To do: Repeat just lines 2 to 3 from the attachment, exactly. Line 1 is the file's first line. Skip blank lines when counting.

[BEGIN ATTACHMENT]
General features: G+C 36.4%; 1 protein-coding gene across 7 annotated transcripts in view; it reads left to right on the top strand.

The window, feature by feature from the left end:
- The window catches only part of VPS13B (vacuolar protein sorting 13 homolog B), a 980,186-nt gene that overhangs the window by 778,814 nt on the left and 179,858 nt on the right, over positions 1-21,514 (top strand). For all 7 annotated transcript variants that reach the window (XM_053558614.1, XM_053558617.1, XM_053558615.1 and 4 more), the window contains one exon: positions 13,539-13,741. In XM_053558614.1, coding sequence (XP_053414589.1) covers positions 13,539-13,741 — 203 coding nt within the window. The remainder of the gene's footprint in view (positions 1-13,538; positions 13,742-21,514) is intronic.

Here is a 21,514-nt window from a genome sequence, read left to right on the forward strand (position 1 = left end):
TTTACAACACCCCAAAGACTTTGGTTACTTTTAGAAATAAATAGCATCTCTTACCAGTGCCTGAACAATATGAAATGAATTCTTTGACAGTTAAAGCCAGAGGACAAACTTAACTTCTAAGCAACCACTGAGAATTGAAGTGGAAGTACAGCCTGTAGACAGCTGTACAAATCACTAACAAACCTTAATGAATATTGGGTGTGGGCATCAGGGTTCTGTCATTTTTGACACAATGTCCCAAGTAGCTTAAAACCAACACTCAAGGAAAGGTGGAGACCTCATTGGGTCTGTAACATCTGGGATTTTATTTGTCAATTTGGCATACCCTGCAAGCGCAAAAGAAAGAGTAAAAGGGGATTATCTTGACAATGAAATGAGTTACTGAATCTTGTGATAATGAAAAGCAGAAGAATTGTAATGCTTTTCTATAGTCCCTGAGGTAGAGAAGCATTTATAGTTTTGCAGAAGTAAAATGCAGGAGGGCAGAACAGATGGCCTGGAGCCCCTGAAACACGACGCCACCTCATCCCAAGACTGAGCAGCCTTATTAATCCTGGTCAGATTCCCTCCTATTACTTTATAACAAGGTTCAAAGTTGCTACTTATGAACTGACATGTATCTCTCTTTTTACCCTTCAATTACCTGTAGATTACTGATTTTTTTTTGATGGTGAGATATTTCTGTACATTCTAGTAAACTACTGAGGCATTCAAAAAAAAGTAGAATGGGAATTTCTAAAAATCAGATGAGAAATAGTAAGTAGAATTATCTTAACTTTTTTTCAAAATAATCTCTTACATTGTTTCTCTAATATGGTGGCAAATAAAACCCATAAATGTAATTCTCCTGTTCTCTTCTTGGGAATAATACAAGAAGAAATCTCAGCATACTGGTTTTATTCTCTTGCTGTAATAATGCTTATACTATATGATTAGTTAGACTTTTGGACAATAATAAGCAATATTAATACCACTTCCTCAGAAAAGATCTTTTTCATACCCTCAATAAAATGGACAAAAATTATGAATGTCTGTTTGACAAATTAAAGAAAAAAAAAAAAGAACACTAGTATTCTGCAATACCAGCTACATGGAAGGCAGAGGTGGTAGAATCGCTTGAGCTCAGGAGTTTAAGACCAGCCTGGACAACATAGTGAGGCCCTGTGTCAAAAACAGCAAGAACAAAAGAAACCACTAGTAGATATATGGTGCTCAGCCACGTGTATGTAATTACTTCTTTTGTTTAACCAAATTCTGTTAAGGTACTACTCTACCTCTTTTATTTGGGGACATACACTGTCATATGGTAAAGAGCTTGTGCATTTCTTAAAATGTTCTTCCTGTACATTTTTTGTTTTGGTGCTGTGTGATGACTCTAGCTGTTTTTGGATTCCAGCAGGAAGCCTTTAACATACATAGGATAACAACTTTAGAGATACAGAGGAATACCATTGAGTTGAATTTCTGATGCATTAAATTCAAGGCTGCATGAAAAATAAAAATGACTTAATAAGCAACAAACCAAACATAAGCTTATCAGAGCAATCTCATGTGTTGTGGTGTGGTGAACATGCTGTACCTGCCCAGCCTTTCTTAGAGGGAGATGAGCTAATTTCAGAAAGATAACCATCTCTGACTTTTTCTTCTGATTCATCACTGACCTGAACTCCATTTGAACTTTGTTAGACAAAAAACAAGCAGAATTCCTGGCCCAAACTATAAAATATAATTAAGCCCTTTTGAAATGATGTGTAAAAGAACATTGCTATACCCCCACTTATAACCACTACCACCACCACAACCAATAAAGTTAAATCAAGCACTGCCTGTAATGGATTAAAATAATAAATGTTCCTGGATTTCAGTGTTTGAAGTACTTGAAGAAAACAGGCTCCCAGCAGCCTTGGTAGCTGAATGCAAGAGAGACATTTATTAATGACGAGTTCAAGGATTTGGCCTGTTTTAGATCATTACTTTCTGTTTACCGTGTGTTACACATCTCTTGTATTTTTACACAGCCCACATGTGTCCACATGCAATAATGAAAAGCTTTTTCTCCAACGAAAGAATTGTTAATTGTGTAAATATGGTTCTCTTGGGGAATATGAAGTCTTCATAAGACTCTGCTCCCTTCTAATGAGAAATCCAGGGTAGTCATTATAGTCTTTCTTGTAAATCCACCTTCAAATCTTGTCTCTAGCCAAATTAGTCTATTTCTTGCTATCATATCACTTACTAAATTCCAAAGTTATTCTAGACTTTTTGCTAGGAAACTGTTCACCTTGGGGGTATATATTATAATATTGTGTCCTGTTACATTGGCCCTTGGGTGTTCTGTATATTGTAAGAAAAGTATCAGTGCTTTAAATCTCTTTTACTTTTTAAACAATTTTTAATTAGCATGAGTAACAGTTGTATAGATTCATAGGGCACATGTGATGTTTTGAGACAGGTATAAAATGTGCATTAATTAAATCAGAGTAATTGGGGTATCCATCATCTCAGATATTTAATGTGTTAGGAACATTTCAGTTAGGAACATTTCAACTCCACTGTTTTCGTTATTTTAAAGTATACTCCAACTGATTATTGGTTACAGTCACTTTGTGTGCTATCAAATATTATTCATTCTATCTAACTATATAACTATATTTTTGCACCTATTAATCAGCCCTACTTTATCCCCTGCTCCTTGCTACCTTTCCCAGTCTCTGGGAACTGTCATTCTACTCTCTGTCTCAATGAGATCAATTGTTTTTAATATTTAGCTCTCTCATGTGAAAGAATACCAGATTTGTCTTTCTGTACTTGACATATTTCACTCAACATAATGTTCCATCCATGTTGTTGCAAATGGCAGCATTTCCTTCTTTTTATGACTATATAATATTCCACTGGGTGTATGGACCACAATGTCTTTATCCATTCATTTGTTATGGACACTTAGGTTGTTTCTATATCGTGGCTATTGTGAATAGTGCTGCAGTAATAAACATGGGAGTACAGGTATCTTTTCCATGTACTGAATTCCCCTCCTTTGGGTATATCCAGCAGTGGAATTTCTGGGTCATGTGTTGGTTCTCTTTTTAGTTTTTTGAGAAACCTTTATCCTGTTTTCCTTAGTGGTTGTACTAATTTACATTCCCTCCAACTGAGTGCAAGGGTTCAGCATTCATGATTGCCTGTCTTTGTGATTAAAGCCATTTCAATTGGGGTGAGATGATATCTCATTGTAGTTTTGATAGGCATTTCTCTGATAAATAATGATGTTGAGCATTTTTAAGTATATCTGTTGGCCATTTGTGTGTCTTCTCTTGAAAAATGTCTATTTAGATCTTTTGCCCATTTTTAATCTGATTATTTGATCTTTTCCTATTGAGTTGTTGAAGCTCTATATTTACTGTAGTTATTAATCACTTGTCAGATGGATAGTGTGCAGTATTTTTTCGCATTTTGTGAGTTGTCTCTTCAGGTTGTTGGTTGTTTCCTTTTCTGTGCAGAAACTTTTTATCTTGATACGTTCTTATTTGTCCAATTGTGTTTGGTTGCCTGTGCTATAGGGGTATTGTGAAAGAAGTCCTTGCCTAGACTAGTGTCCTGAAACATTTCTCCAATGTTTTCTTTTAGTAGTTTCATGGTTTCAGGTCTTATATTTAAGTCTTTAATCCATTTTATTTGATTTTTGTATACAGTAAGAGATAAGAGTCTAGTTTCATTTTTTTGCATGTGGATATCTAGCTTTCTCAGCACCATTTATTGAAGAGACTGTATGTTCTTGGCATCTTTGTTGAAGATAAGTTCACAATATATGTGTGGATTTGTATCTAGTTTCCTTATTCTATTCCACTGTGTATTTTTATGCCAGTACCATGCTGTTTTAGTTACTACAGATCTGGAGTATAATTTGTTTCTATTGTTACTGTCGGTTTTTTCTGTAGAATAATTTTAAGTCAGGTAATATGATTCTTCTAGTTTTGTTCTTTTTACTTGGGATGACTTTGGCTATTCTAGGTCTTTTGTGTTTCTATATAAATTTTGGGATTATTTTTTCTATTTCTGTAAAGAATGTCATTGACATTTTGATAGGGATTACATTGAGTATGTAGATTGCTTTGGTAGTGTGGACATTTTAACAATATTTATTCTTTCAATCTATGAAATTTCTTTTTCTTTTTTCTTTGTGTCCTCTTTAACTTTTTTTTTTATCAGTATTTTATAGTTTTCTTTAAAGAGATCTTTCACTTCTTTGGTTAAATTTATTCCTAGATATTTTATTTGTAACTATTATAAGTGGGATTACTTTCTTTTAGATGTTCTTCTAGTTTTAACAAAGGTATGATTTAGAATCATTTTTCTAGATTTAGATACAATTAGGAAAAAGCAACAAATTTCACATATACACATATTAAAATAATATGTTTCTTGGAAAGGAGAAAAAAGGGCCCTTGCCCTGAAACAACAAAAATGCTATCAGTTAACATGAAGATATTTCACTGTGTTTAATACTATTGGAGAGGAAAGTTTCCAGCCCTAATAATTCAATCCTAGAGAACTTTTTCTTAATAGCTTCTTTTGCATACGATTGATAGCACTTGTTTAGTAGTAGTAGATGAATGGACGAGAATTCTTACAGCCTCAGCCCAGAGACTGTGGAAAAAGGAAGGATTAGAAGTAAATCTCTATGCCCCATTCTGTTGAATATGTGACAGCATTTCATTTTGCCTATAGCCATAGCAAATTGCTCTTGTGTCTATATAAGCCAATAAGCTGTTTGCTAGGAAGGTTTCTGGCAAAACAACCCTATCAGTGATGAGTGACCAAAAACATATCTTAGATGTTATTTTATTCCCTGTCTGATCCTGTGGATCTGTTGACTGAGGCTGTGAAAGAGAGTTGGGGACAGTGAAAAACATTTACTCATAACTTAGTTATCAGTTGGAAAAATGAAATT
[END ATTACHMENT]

The window, feature by feature from the left end:
- The window catches only part of VPS13B (vacuolar protein sorting 13 homolog B), a 980,186-nt gene that overhangs the window by 778,814 nt on the left and 179,858 nt on the right, over positions 1-21,514 (top strand). For all 7 annotated transcript variants that reach the window (XM_053558614.1, XM_053558617.1, XM_053558615.1 and 4 more), the window contains one exon: positions 13,539-13,741. In XM_053558614.1, coding sequence (XP_053414589.1) covers positions 13,539-13,741 — 203 coding nt within the window. The remainder of the gene's footprint in view (positions 1-13,538; positions 13,742-21,514) is intronic.